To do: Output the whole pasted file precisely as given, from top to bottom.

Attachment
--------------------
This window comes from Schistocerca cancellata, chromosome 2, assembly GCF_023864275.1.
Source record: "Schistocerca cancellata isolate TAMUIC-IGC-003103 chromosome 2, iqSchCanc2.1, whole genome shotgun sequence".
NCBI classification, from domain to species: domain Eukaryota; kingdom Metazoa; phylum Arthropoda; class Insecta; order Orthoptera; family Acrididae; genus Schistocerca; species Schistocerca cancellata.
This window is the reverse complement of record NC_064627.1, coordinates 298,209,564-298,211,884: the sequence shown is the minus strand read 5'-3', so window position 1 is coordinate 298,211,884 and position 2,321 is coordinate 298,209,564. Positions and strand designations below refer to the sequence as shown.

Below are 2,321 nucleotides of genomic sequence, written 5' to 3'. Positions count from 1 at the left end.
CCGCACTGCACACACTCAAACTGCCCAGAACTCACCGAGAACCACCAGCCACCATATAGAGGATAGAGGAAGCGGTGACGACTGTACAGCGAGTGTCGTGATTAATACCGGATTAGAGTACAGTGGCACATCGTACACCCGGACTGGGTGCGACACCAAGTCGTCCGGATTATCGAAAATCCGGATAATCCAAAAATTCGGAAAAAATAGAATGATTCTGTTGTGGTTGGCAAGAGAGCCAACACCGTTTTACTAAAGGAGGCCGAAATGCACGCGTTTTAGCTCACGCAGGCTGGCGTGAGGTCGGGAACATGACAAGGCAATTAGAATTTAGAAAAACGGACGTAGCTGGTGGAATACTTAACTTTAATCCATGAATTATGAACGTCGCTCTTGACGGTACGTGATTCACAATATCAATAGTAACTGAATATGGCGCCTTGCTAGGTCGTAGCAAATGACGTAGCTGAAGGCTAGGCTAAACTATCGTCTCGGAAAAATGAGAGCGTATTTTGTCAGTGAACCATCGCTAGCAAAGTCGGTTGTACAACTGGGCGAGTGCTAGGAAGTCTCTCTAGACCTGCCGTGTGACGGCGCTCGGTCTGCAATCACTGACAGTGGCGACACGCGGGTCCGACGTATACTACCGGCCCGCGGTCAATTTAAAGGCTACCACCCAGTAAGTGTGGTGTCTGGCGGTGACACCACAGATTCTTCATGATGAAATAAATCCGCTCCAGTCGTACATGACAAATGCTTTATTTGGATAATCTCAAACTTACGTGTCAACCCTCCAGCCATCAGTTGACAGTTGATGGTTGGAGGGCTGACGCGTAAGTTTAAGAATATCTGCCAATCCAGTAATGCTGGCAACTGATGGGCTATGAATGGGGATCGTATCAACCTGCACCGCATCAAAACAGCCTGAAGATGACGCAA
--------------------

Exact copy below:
This window comes from Schistocerca cancellata, chromosome 2, assembly GCF_023864275.1.
Source record: "Schistocerca cancellata isolate TAMUIC-IGC-003103 chromosome 2, iqSchCanc2.1, whole genome shotgun sequence".
NCBI classification, from domain to species: domain Eukaryota; kingdom Metazoa; phylum Arthropoda; class Insecta; order Orthoptera; family Acrididae; genus Schistocerca; species Schistocerca cancellata.
This window is the reverse complement of record NC_064627.1, coordinates 298,209,564-298,211,884: the sequence shown is the minus strand read 5'-3', so window position 1 is coordinate 298,211,884 and position 2,321 is coordinate 298,209,564. Positions and strand designations below refer to the sequence as shown.

Below are 2,321 nucleotides of genomic sequence, written 5' to 3'. Positions count from 1 at the left end.
CCGCACTGCACACACTCAAACTGCCCAGAACTCACCGAGAACCACCAGCCACCATATAGAGGATAGAGGAAGCGGTGACGACTGTACAGCGAGTGTCGTGATTAATACCGGATTAGAGTACAGTGGCACATCGTACACCCGGACTGGGTGCGACACCAAGTCGTCCGGATTATCGAAAATCCGGATAATCCAAAAATTCGGAAAAAATAGAATGATTCTGTTGTGGTTGGCAAGAGAGCCAACACCGTTTTACTAAAGGAGGCCGAAATGCACGCGTTTTAGCTCACGCAGGCTGGCGTGAGGTCGGGAACATGACAAGGCAATTAGAATTTAGAAAAACGGACGTAGCTGGTGGAATACTTAACTTTAATCCATGAATTATGAACGTCGCTCTTGACGGTACGTGATTCACAATATCAATAGTAACTGAATATGGCGCCTTGCTAGGTCGTAGCAAATGACGTAGCTGAAGGCTAGGCTAAACTATCGTCTCGGAAAAATGAGAGCGTATTTTGTCAGTGAACCATCGCTAGCAAAGTCGGTTGTACAACTGGGCGAGTGCTAGGAAGTCTCTCTAGACCTGCCGTGTGACGGCGCTCGGTCTGCAATCACTGACAGTGGCGACACGCGGGTCCGACGTATACTACCGGCCCGCGGTCAATTTAAAGGCTACCACCCAGTAAGTGTGGTGTCTGGCGGTGACACCACAGATTCTTCATGATGAAATAAATCCGCTCCAGTCGTACATGACAAATGCTTTATTTGGATAATCTCAAACTTACGTGTCAACCCTCCAGCCATCAGTTGACAGTTGATGGTTGGAGGGCTGACGCGTAAGTTTAAGAATATCTGCCAATCCAGTAATGCTGGCAACTGATGGGCTATGAATGGGGATCGTATCAACCTGCACCGCATCAAAACAGCCTGAAGATGACGCAA